Why installing high efficiency panels will save you money in the long run.

When it comes time to install solar on your premises, there are going to be a lot of variables to consider with regard to selection of a solar panel. There is a large variance in the quality of a panel, the ethics of the manufacturing process, the price of the panel, the size and the aesthetics of the panel. Today I’m going to write about the efficiency of the panel and cells.
Efficiency is the amount of power you will be able to get out of a set area. The common sized panel that you will see on your suburban roof is around 1m wide, by 1600mm tall. For the past couple of years, the most common output of these panels was 250 Watts (W). Technology has been improving though and you can now get more Watts out of the same panel area. At the time of writing Sunpower have a 345W panel and LG have a 320Watt panel, with 350W due soon and even a 400W panel reportedly available in 2018. Other panel manufacturers are not too far behind.
The advantages of a high efficiency panel are not immediately obvious though, as they are more expensive. As we see the cost of grid sourced power rising, and the cost of LPG on a steady increase, there is a clear incentive to producing and using as much of your own power as possible. There is growing talk of “all electric” houses, and people are defecting from their gas connection to eliminate the extra service charge for running only one or two appliances. The are also the environmental benefits to not burning a fossil fuel which may have been sourced by some very environmentally controversial mining methods.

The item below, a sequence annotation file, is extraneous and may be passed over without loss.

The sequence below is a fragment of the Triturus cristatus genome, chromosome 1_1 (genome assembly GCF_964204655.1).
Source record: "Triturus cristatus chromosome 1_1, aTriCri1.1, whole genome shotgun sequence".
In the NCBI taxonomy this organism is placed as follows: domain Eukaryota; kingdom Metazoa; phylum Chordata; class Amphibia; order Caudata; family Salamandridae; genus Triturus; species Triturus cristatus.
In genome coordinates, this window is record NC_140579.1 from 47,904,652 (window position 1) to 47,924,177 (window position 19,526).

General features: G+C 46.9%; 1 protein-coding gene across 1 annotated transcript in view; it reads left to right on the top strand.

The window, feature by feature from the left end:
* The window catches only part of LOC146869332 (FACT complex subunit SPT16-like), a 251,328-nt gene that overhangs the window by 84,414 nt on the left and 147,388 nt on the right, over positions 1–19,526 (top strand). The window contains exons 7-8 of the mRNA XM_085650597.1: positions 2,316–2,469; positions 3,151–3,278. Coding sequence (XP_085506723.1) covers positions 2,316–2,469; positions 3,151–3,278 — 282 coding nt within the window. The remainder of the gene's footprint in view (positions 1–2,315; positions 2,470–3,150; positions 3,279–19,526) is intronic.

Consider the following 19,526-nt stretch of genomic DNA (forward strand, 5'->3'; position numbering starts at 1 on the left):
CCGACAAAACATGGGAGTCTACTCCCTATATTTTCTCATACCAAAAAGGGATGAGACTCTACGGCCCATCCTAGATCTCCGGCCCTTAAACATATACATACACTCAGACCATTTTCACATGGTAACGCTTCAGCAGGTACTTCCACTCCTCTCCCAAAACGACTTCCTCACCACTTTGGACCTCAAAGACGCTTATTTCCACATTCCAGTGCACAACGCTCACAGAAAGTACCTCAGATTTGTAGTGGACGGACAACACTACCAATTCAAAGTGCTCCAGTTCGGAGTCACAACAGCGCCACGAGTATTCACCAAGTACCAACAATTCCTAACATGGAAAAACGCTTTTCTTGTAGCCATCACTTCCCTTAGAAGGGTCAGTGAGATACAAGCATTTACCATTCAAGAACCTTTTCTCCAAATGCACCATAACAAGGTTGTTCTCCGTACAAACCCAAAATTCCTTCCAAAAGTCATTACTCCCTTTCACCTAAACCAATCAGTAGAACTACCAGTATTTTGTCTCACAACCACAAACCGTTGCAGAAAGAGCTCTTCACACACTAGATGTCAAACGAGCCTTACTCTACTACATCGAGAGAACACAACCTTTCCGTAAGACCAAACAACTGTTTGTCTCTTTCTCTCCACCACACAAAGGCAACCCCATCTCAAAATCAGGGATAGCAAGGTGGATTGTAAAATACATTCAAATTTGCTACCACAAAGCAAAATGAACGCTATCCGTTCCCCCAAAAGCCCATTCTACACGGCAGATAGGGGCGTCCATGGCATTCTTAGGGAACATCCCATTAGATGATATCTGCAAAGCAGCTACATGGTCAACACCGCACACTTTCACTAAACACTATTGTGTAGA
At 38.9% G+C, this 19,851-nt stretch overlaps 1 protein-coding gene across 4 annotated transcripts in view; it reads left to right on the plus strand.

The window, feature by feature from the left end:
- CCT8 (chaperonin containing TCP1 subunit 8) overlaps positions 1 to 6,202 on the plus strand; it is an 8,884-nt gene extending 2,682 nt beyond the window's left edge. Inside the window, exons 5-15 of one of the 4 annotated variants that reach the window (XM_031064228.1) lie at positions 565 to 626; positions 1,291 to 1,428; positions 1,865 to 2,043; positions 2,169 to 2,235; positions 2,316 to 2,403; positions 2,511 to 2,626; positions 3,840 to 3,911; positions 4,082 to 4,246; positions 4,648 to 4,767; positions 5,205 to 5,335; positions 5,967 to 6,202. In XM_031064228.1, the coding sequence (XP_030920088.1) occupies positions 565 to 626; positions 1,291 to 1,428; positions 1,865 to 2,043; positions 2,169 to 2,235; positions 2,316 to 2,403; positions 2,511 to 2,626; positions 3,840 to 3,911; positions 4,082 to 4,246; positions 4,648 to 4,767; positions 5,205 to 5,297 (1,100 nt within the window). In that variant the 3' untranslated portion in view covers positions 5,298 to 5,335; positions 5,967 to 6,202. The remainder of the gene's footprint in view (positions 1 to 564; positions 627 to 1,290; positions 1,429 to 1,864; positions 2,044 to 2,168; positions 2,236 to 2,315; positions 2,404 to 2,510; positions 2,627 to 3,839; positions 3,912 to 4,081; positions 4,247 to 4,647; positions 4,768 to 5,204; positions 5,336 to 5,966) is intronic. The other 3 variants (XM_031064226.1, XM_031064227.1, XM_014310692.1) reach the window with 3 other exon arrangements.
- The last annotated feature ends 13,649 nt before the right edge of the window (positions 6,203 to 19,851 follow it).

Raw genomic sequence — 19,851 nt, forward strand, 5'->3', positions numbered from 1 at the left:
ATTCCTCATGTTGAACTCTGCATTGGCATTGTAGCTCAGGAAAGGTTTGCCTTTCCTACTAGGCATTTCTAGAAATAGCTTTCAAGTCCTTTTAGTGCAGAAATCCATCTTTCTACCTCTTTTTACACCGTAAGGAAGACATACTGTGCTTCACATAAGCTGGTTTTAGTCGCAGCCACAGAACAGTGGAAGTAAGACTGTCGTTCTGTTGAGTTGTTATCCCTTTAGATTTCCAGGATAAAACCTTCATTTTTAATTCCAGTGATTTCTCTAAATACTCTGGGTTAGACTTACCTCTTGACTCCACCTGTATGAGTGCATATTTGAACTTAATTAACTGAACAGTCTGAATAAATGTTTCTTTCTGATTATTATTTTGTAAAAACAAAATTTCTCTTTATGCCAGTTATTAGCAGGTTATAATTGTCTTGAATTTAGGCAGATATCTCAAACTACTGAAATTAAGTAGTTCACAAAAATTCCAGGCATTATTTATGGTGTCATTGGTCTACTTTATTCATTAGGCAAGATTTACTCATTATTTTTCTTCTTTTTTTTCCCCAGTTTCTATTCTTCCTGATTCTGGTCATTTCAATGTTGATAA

Another consideration is that Electric Cars are starting to gain traction and home storage batteries are getting closer to becoming financially and environmentally viable. All of these forecasts lead to a house using more electricity (though net energy consuption may remain the same or potentially shrink).
This increase in electricity consumption inevitably leads to the homeowner considering how they can produce more electricity on-site, through an expansion of their solar power system. Once we start talking about this size system, the main limitation we come across is rooftop real estate.
There is a finite amount of usable space on your rooftop, and if you fill it up  now with low efficiency panels, when it comes time to consider an expansion, then you will run into a problem; there’s no room for the panels.
It is therefore in your best interests to install the highest efficiency panels that you can afford, and keep that space for future expansion.
I still recommend only installing as big a system as you need to service your current usage patterns, but don’t blow your valuable roof space all at once on cheaper low efficiency panels, because that’s all you need right now.